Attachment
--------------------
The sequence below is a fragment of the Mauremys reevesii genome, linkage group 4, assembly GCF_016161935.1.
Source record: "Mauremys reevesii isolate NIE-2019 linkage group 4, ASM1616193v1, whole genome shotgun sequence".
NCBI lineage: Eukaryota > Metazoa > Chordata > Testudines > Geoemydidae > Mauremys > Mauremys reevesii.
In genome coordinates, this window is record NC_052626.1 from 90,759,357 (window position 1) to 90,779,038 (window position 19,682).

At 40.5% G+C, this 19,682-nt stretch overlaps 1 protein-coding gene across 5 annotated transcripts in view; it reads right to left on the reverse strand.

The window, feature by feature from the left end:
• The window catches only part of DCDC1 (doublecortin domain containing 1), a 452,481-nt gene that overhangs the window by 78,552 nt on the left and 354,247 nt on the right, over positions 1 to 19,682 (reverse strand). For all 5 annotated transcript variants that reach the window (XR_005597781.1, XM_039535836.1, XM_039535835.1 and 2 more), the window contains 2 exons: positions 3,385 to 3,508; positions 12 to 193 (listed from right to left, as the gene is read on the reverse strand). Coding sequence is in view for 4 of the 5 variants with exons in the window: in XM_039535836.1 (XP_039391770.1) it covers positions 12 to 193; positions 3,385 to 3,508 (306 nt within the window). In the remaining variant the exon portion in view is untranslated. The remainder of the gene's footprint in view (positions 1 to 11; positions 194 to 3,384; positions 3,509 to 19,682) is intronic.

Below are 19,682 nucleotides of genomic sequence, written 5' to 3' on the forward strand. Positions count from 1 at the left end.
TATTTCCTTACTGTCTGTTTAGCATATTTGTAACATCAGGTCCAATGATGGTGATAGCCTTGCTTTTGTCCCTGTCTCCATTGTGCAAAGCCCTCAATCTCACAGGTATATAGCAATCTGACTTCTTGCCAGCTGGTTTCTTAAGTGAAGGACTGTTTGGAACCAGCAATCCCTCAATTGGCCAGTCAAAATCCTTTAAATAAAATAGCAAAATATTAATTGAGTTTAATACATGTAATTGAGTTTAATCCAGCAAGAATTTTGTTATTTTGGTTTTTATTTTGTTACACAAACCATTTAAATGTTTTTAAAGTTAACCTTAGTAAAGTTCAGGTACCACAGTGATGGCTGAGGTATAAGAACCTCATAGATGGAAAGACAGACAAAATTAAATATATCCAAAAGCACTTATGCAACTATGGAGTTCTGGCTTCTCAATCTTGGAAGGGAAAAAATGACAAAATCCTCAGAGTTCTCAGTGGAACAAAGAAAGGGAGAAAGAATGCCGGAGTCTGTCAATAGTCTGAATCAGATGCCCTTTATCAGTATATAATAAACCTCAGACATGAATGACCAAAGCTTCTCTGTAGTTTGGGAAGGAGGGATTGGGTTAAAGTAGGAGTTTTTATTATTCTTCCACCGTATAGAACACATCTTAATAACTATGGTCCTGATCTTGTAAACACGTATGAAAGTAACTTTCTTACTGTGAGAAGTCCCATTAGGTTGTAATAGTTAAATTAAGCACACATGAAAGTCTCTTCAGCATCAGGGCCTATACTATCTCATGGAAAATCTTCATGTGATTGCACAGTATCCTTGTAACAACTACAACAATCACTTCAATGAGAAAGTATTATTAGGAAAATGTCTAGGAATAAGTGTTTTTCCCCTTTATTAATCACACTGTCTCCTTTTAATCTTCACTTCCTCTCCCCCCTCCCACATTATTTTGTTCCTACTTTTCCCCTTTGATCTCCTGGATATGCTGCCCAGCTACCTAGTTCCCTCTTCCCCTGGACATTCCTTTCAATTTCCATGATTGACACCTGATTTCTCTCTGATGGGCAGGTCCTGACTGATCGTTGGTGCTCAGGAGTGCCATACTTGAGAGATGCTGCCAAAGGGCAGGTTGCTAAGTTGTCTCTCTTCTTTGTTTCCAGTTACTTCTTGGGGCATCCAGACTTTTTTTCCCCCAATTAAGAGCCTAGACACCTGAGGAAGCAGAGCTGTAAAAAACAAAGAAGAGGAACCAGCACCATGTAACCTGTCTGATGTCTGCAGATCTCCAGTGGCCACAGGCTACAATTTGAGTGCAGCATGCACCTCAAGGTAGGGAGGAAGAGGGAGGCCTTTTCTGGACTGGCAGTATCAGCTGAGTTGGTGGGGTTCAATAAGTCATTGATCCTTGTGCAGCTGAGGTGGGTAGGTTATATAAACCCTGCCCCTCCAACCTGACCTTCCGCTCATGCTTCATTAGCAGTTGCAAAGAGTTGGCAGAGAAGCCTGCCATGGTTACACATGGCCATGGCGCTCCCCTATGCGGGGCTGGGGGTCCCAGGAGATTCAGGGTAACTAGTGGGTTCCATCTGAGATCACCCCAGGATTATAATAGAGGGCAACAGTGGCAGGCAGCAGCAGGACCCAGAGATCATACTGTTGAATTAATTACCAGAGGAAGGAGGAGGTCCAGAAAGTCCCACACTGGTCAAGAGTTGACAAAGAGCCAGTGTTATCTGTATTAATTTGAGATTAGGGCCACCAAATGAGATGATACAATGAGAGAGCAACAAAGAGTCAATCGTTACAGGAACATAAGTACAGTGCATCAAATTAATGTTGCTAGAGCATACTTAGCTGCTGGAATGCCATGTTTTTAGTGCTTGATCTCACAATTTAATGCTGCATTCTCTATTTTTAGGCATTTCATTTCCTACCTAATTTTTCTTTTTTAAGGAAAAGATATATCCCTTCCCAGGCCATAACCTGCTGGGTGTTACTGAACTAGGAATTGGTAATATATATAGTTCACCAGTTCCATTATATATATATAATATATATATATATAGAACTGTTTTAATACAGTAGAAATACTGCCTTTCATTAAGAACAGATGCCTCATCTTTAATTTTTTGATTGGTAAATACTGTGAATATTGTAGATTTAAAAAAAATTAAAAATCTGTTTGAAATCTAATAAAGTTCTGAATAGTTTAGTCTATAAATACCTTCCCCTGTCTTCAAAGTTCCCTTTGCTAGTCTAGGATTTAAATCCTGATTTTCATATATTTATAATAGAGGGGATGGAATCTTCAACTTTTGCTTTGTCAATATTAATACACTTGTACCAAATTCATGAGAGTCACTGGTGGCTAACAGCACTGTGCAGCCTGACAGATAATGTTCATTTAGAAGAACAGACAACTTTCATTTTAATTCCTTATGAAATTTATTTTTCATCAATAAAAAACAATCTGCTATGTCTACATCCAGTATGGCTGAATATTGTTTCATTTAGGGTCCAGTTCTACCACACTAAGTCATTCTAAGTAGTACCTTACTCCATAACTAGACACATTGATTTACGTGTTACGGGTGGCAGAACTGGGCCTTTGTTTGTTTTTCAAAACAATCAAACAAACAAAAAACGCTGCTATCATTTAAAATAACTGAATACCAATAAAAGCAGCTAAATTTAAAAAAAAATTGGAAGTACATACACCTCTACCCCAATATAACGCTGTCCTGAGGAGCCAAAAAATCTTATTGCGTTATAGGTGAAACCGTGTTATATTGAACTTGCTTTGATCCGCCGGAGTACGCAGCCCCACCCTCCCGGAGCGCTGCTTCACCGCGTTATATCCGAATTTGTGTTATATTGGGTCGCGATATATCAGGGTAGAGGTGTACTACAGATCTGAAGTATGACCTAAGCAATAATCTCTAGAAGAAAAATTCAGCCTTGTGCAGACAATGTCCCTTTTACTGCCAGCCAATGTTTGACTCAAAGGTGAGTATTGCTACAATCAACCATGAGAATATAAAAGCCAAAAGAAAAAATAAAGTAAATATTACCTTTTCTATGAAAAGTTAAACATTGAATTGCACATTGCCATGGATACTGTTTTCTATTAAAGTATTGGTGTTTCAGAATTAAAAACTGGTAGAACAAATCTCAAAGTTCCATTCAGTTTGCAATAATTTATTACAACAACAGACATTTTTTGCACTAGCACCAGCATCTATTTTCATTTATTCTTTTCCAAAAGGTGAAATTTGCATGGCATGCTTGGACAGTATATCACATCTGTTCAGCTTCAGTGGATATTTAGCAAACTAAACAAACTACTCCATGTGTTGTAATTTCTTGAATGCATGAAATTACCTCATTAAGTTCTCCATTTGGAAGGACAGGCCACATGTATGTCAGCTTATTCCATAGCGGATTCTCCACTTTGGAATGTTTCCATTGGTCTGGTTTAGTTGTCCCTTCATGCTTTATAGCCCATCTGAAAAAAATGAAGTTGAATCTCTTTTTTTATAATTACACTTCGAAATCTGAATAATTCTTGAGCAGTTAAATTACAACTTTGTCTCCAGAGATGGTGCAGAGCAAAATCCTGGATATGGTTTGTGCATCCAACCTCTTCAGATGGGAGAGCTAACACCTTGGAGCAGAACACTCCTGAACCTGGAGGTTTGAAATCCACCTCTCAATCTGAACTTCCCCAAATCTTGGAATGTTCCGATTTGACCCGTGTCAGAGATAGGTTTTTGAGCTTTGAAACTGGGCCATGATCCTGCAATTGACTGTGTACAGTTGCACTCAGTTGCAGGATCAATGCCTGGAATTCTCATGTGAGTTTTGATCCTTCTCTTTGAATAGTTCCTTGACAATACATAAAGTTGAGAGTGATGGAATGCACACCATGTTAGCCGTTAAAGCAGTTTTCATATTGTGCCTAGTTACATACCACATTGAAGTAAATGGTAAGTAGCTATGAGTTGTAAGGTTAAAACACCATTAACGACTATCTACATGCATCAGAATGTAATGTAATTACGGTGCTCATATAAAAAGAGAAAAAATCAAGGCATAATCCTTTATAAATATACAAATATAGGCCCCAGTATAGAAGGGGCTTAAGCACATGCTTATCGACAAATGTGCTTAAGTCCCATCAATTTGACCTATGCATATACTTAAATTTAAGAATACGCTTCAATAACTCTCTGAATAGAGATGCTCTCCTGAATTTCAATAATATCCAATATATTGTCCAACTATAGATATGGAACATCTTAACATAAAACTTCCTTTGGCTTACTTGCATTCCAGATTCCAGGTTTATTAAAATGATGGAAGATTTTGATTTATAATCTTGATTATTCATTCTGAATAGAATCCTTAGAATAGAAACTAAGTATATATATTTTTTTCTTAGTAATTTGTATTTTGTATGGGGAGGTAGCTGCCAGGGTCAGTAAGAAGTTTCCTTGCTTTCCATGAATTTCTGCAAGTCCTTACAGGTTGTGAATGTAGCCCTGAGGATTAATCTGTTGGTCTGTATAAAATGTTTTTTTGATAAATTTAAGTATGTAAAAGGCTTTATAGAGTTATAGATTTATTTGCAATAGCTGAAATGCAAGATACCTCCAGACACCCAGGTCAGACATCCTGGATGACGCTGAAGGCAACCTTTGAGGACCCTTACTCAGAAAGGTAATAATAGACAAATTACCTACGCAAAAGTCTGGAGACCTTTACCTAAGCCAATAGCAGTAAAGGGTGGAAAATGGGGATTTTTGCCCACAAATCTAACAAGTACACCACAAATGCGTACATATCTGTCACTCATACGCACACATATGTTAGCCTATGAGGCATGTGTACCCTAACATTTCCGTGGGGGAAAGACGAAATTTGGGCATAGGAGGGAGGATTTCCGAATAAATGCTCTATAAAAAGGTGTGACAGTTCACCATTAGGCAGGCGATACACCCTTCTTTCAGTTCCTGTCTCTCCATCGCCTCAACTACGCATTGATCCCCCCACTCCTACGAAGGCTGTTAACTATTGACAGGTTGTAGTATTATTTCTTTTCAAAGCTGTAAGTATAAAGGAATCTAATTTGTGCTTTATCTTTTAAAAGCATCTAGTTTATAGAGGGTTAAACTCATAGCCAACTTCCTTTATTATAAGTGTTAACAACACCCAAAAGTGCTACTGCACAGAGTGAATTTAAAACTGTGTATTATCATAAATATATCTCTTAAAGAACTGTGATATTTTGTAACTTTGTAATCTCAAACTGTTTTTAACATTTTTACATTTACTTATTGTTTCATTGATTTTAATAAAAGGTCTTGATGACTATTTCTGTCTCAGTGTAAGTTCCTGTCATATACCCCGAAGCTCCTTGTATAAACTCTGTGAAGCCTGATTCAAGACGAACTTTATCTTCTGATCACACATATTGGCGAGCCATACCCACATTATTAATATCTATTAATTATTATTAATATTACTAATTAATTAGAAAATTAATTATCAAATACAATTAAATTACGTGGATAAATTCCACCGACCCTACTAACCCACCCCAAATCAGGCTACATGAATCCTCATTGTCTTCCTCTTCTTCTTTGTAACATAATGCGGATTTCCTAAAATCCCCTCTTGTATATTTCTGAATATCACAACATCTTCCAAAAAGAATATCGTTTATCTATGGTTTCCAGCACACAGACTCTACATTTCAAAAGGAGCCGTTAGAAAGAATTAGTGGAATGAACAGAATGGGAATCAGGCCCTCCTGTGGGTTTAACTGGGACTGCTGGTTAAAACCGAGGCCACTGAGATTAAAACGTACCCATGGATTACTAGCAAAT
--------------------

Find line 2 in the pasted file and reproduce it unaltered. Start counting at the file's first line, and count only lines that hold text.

Source record: "Mauremys reevesii isolate NIE-2019 linkage group 4, ASM1616193v1, whole genome shotgun sequence".